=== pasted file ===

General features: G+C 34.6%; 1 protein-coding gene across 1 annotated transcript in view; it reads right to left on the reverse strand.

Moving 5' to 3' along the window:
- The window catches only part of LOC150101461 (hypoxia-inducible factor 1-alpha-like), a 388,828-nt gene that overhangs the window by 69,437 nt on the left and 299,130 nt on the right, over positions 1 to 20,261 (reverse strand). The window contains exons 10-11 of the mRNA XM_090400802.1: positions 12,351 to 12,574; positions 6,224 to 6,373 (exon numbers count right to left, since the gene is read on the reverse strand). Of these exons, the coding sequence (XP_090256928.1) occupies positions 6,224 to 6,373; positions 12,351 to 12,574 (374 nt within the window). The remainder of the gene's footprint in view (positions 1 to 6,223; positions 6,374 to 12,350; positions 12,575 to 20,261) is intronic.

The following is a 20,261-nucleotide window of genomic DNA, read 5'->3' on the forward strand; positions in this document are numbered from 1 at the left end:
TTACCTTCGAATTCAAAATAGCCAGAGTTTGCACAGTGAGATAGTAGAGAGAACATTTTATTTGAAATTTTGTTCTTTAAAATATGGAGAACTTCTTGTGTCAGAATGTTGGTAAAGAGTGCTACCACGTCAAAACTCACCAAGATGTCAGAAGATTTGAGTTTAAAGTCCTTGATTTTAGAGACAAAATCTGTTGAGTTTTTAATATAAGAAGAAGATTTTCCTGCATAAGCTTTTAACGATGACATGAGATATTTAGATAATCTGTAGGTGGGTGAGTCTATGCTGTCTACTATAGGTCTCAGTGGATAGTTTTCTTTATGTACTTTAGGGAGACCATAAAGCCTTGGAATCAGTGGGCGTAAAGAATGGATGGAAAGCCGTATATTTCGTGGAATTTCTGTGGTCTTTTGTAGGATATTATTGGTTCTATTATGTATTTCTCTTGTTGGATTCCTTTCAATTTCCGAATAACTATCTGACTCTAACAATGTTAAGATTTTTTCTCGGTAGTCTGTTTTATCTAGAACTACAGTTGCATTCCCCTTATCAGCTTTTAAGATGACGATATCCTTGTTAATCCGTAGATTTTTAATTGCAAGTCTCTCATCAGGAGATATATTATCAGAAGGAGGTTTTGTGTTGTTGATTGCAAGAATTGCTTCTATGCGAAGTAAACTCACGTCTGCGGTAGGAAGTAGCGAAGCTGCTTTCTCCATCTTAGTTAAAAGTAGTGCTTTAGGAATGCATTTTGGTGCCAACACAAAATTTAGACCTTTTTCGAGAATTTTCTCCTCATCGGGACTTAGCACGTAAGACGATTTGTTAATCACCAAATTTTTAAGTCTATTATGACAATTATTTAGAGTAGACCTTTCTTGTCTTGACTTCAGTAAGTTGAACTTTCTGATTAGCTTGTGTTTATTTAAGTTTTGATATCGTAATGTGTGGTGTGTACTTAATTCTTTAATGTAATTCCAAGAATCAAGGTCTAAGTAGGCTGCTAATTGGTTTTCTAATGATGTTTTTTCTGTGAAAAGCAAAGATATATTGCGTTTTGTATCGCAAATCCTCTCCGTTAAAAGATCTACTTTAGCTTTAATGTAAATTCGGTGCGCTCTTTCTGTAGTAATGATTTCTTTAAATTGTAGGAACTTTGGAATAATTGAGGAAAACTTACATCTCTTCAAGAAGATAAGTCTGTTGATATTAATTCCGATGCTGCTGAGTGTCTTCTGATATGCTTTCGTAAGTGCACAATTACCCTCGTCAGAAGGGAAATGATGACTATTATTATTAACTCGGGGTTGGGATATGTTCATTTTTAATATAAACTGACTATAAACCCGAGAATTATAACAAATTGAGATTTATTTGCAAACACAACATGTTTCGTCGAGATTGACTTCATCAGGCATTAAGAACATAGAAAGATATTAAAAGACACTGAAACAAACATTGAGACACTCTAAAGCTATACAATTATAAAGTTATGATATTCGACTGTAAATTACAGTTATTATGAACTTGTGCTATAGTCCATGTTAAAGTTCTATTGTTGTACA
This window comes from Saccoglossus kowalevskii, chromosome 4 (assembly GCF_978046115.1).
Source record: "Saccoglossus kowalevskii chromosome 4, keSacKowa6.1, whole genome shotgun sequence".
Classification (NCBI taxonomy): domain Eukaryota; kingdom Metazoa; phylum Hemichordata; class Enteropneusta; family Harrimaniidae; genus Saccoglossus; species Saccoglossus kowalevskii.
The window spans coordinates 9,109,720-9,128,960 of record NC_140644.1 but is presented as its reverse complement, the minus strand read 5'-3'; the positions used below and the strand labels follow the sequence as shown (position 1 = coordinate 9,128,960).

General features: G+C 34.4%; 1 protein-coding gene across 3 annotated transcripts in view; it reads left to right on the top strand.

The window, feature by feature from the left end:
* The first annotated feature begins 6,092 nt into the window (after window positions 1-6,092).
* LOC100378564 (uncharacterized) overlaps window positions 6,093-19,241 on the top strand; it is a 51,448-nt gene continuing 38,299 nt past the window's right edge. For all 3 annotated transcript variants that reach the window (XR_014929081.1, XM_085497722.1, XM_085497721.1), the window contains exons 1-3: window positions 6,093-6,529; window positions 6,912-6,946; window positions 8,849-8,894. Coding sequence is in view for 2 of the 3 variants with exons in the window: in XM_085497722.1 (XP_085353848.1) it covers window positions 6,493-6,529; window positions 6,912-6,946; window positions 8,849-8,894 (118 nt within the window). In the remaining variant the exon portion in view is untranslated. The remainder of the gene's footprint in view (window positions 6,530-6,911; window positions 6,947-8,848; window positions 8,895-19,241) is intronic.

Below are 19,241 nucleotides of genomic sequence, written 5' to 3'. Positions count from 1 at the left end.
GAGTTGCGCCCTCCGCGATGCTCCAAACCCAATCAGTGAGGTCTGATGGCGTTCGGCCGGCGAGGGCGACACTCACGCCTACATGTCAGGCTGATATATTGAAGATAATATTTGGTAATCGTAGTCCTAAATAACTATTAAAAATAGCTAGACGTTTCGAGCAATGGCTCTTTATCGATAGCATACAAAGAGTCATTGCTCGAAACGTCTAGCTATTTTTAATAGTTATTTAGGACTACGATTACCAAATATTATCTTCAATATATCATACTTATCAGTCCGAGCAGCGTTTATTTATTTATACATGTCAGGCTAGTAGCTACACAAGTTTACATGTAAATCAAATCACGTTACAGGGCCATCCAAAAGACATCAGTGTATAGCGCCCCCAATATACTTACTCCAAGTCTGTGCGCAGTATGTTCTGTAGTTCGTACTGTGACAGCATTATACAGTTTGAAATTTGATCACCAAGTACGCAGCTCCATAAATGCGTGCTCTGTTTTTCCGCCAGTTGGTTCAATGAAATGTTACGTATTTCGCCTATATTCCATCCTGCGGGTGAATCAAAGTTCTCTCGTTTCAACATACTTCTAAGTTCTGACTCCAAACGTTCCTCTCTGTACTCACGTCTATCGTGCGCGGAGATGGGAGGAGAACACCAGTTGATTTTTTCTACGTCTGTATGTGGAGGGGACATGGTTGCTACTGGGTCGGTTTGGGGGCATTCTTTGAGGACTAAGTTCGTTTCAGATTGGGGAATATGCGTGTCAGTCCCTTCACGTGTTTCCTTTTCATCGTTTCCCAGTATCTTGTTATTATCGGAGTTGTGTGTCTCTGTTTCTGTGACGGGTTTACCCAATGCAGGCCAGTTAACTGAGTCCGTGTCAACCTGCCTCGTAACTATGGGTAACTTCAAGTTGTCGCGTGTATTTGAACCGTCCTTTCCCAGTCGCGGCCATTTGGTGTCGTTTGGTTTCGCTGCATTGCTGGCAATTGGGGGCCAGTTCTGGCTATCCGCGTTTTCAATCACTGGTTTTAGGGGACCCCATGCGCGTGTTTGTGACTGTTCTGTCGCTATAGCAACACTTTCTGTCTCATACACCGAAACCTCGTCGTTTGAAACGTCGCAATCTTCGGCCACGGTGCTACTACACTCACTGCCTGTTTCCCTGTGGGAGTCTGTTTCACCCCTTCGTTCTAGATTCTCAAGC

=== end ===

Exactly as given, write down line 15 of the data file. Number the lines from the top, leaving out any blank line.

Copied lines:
GAGTTGCGCCCTCCGCGATGCTCCAAACCCAATCAGTGAGGTCTGATGGCGTTCGGCCGGCGAGGGCGACACTCACGCCTACATGTCAGGCTGATATATTGAAGATAATATTTGGTAATCGTAGTCCTAAATAACTATTAAAAATAGCTAGACGTTTCGAGCAATGGCTCTTTATCGATAGCATACAAAGAGTCATTGCTCGAAACGTCTAGCTATTTTTAATAGTTATTTAGGACTACGATTACCAAATATTATCTTCAATATATCATACTTATCAGTCCGAGCAGCGTTTATTTATTTATACATGTCAGGCTAGTAGCTACACAAGTTTACATGTAAATCAAATCACGTTACAGGGCCATCCAAAAGACATCAGTGTATAGCGCCCCCAATATACTTACTCCAAGTCTGTGCGCAGTATGTTCTGTAGTTCGTACTGTGACAGCATTATACAGTTTGAAATTTGATCACCAAGTACGCAGCTCCATAAATGCGTGCTCTGTTTTTCCGCCAGTTGGTTCAATGAAATGTTACGTATTTCGCCTATATTCCATCCTGCGGGTGAATCAAAGTTCTCTCGTTTCAACATACTTCTAAGTTCTGACTCCAAACGTTCCTCTCTGTACTCACGTCTATCGTGCGCGGAGATGGGAGGAGAACACCAGTTGATTTTTTCTACGTCTGTATGTGGAGGGGACATGGTTGCTACTGGGTCGGTTTGGGGGCATTCTTTGAGGACTAAGTTCGTTTCAGATTGGGGAATATGCGTGTCAGTCCCTTCACGTGTTTCCTTTTCATCGTTTCCCAGTATCTTGTTATTATCGGAGTTGTGTGTCTCTGTTTCTGTGACGGGTTTACCCAATGCAGGCCAGTTAACTGAGTCCGTGTCAACCTGCCTCGTAACTATGGGTAACTTCAAGTTGTCGCGTGTATTTGAACCGTCCTTTCCCAGTCGCGGCCATTTGGTGTCGTTTGGTTTCGCTGCATTGCTGGCAATTGGGGGCCAGTTCTGGCTATCCGCGTTTTCAATCACTGGTTTTAGGGGACCCCATGCGCGTGTTTGTGACTGTTCTGTCGCTATAGCAACACTTTCTGTCTCATACACCGAAACCTCGTCGTTTGAAACGTCGCAATCTTCGGCCACGGTGCTACTACACTCACTGCCTGTTTCCCTGTGGGAGTCTGTTTCACCCCTTCGTTCTAGATTCTCAAGC